The robot revolution is rapidly gaining pace and as with other professions, it has sparked debate around what this means for the future of Public Relations (PR). The way we work is evolving and with it comes fear of the unknown. Take a look online and you will find one of the most hotly debated issues centres on whether this technological revolution will ultimately lead to job losses and an end to PR practice as we know it.
It is difficult to predict the future so our focus should be on what we know now rather than what we do not. This will allow us to understand how we are best placed to embrace the changes that lie ahead. Yes - AI is changing, and will undoubtedly continue to change, the way we practice our profession. The question is: how do we adapt to ensure we can work in unison alongside it and become even more effective and productive in our jobs?
The Future of Employment1 study by Oxford University Academics claimed in 2013 there was an 18% chance the role of PR specialists would become automated and ranked it 201st in a list of the 702 jobs most at risk. While AI raises the prospect of significant productivity gains, it also brings with it the risk of increased unemployment according to a report by Parliament’s Artificial Intelligence Committee2.
The term ‘technological employment’ is not a new one, it was popularised by John Maynard Keyes3 back in 1930 and the issue of technological displacement of labour can be traced back as far as the early 1800s in the context of the industrial revolution4. Despite this more than 75% of 16 to 64 year olds5 are still in work in the UK today. Focusing on the PR profession alone reveals, in this new world of technology, the sector as a whole is in fact growing not declining. This year’s CIPR State of the Profession report6 shows the number of PR practitioners has increased 22% over the last four years. The report by Parliament’s Artificial Intelligence Committee2 is clear that while we should expect further significant disruption to the labour market as a result of AI, forecasts of job losses, job enhancements and job opportunities are purely speculative at this stage. What is needed now is further analysis and assessment on the evolution of AI on the job market.
Earlier this year the CIPR published its AI in PR panel paper7 with the aim of sparking discussion around the subject. The paper used a simplified version of the GBOK framework, describing more than 50 capabilities in PR, to visually represent the skills AI is most likely to replace. Tools were benchmarked against the framework and this showed 12% of a PR practitioner’s 52 total skills could be complemented or replaced by AI right now. It went on to suggest this could increase to 38% within five years. However, it also suggested that fundamental human traits such as empathy, trust, humour and relationship building could not be automated. AI only follows mathematical models of thought and, as of yet, does not have emotional intelligence.
And therein lies the gift for us PR professionals. Our focus now needs to be on becoming better at the things machines cannot do, at what we as humans are uniquely good at. One thing we excel at, and which machines cannot replicate, is actually listening to and understanding what people are saying and then using this information to connect with audiences to tell emotion-driven stories. What we can do, that AI currently cannot, is communicate with an audience and resonate with them based on our understanding of that audience and their needs and our emotional ability to read them. In short, it’s about listening and understanding so we can tell our stories better.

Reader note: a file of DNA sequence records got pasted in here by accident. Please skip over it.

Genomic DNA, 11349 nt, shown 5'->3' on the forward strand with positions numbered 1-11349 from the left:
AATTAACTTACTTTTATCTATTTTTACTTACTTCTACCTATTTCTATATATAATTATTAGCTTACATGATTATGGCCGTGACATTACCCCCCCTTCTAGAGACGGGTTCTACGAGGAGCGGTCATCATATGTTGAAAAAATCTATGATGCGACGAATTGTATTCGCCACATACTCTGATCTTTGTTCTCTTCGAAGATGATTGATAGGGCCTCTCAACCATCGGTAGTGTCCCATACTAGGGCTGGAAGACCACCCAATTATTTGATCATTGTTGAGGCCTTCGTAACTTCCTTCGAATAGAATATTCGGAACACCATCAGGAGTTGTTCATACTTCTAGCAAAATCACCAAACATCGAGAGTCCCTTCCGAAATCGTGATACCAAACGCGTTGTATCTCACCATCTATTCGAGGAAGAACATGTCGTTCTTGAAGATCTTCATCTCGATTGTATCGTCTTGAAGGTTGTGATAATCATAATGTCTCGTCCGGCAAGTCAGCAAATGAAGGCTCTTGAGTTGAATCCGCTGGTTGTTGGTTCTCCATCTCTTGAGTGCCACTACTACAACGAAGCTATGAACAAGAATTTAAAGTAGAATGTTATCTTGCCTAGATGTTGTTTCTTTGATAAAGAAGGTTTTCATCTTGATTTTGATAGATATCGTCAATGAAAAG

Digital media has already revolutionalised the way we practice our profession, putting pay to the one way communications model used in PR for so long. The model of companies sending a message to publics via print media cannot remain effective when so many publics now have a voice. We now live in a world where there are millions of citizen journalists with over three million blogs posted on the internet each day8. As a result communications has had to become more two way and interactive. This was outlined in 2009 by Gruing who said if social media was to be used to its full potential it would “make public relations more global, strategic, two-way and interactive, symmetrical and dialogical, and socially responsible”9.
Listening is a fundamental part of two way communications. According to Li and Bernoff10 developing a social media mindset involves developing empathy for people, being a good listener, being patient, being opportunistic, being flexible and being collaborative. The importance of listening was again reiterated by Ralph Tench and Angeles Moreno11 who claimed listening was the most important knowledge area for senior managers, including those in crisis, internal communications or social media.
Focusing on social media alone, it’s so easy for a seemingly good natured message to be misinterpreted. Take for example Campbell Soup who had to apologise for a tweet from its SpaghettiO’s brand to commemorate the 72nd anniversary of the Pearl Harbor attack12. An image showed a smiling mascot holding an American flag. The tweet asked followers to “To take a moment to remember #PearlHarbour with us” but many criticised the tone of the smiley mascot when 2,400 Americans were killed in the attack. AI cannot predict how our audience will feel about something that is communicated or how they will react but humans often can because of the intelligence and experience we have gained. Humans are so individually complex that a machine cannot possibly predict our reaction.
That said, it is unrealistic to think that we PR professionals have time to read every single tweet about our brand. Listening effectively can feel like an impossible task when more data has been created in the last two years than in history of human race13 and when there are so many people expressing a view on that information. That is where AI comes into its own. One thing a computer can do well that we cannot is to sift through huge, and often overwhelming amounts of data, to analyse the factors that will most consistently lead to successful PR campaigns and provide fresh insights. It can do this in a fraction of the time that it would take us humans to do so.